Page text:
Put the Poison Help Number in Your Phone

  • Put the toll-free number for the Poison Control Center (1-800-222-1222) into your home and cell phones. You can also put the number on your refrigerator or another place in your home where babysitters and caregivers can see it. And remember, the poison help number is not just for emergencies, you can call with questions about how to take or give medicine.
  • If your child has collapsed, is not breathing, or has a seizure, call 911.
  • Do not make children vomit or give them anything unless directed by a professional.

You can download these tips about medicines here.

 

 

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Wishing You and Your Family a Happy Halloween!

Have a happy and safe Halloween!

picture of Halloween scene

From All of Us at “Can Do” Street On Halloween!

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Establishing Bed Time Routines

mother reading to child before bedAs parents we all know that going to bed can be the toughest time of day for young children because it means separation from us and things they enjoy doing.

Bed time can, and often does, become the toughest time of our day as parents. Trying to get our children to bed on a regular schedule for their sake and for our ours can be a real challenge. They need a routine to insure a good night’s sleep. We need down time…our own time to unwind or get to things we can’t do when our children are up and need our attention.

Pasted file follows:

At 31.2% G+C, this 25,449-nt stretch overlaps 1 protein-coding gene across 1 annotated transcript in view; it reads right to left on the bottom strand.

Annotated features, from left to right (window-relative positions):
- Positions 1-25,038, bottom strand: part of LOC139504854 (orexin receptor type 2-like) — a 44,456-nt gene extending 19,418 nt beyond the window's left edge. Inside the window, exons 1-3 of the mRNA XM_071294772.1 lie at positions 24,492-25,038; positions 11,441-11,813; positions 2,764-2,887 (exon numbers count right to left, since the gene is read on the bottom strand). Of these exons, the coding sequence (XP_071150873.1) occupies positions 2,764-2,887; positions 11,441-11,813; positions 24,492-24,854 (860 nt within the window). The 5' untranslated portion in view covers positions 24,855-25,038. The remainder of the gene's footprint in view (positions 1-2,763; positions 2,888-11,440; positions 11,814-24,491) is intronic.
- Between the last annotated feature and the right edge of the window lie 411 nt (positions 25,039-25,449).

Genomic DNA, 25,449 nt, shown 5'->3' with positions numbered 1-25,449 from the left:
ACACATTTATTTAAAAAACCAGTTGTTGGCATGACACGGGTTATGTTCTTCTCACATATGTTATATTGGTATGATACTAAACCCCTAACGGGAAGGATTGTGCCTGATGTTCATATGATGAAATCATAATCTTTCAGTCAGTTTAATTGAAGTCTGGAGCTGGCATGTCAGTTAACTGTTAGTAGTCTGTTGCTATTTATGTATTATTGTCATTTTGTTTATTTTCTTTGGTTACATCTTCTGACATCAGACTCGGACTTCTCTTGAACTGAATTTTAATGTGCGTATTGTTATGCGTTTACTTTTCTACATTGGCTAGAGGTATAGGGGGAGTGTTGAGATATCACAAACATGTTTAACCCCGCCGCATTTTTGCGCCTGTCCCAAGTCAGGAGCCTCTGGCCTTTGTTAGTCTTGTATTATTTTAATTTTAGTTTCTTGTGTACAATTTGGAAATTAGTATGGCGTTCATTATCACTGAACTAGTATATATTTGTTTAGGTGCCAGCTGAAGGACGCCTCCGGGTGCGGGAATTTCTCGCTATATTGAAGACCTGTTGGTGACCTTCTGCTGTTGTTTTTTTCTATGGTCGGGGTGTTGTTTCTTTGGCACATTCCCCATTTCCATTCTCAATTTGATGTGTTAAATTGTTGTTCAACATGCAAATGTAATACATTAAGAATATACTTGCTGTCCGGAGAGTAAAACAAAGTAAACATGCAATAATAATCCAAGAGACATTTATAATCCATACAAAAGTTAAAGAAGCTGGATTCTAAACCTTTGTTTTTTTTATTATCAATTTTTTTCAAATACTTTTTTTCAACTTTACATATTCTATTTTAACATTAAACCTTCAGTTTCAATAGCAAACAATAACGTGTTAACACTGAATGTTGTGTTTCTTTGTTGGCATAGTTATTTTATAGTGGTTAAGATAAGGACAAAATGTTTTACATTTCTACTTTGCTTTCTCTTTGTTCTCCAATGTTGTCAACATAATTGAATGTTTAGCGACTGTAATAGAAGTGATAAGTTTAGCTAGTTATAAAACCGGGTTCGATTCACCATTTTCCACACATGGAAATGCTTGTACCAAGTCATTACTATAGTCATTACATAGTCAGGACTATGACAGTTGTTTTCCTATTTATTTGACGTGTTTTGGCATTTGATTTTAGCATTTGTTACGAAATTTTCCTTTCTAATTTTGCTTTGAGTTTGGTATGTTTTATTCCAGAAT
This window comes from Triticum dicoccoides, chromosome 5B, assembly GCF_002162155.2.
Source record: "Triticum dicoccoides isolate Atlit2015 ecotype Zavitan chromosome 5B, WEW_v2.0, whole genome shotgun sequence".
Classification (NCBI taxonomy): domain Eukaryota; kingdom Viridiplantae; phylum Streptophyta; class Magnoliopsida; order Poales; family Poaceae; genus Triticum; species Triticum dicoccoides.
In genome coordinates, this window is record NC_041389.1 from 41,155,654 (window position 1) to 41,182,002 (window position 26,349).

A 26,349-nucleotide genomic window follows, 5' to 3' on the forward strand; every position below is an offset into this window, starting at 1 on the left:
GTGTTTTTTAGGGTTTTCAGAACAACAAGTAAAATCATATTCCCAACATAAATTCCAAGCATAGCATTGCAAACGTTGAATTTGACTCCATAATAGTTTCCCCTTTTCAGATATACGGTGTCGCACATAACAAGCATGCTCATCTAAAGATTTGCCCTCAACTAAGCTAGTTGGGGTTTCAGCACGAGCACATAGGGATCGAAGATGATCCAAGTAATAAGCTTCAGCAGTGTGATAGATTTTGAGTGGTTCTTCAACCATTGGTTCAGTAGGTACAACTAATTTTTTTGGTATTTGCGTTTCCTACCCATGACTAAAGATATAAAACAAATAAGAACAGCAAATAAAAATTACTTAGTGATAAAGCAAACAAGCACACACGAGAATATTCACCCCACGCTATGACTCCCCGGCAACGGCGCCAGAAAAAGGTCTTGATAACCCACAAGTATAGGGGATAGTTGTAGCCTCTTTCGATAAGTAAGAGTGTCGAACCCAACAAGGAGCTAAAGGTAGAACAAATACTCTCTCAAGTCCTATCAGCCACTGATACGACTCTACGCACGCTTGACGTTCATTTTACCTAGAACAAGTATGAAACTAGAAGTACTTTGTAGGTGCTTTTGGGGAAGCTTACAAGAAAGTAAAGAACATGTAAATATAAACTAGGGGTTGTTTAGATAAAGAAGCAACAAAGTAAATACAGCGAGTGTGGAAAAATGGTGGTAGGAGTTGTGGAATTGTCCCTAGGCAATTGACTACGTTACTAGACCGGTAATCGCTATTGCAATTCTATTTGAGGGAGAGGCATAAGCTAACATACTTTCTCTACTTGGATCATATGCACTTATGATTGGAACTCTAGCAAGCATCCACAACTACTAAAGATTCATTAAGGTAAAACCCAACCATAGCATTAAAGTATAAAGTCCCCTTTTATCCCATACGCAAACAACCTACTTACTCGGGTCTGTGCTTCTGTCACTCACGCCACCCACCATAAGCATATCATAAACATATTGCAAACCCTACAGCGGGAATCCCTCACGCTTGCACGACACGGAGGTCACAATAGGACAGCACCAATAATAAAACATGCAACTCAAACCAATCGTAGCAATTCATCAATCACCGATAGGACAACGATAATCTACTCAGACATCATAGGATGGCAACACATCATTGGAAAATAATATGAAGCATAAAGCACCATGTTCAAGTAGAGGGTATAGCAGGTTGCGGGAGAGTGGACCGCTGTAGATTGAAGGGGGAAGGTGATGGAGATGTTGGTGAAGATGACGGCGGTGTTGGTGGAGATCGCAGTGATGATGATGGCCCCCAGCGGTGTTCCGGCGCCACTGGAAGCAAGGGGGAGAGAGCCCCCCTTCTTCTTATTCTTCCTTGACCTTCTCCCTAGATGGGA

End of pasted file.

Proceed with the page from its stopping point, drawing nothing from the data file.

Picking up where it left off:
The Sleep Foundation (http://www.sleepfoundation.org) shares information and sleep tips that may make nightly separation and a good sleep a regular happening and not a sometime thing.

Knowing that preschoolers often have trouble falling asleep and staying asleep, parents will have the most success if the stick to a regular bed time and a consistent bed time routine.

The bed time routine needs to be relaxing and have a calming effect. Storytellings, a lullaby, a bit of gentle cuddling are often successful in preparing a child for sleep.

Children need to get comfortable with their sleep environment. They need to sleep in the same sleeping environment every night. The room needs to be cool, quiet and dark, There should be no TV or computer game viewing equipment in the room.

School age children (5-12) need to unwind from the demands and stimulation of school, doing homework, and after school activities that can make it difficult to fall asleep. Research on sleep disturbances for this age group has found that consuming caffeine beverages, such as colas, extensive TV viewing, playing online computer games or surfing the net close to bed time are  major contributors to sleep problems.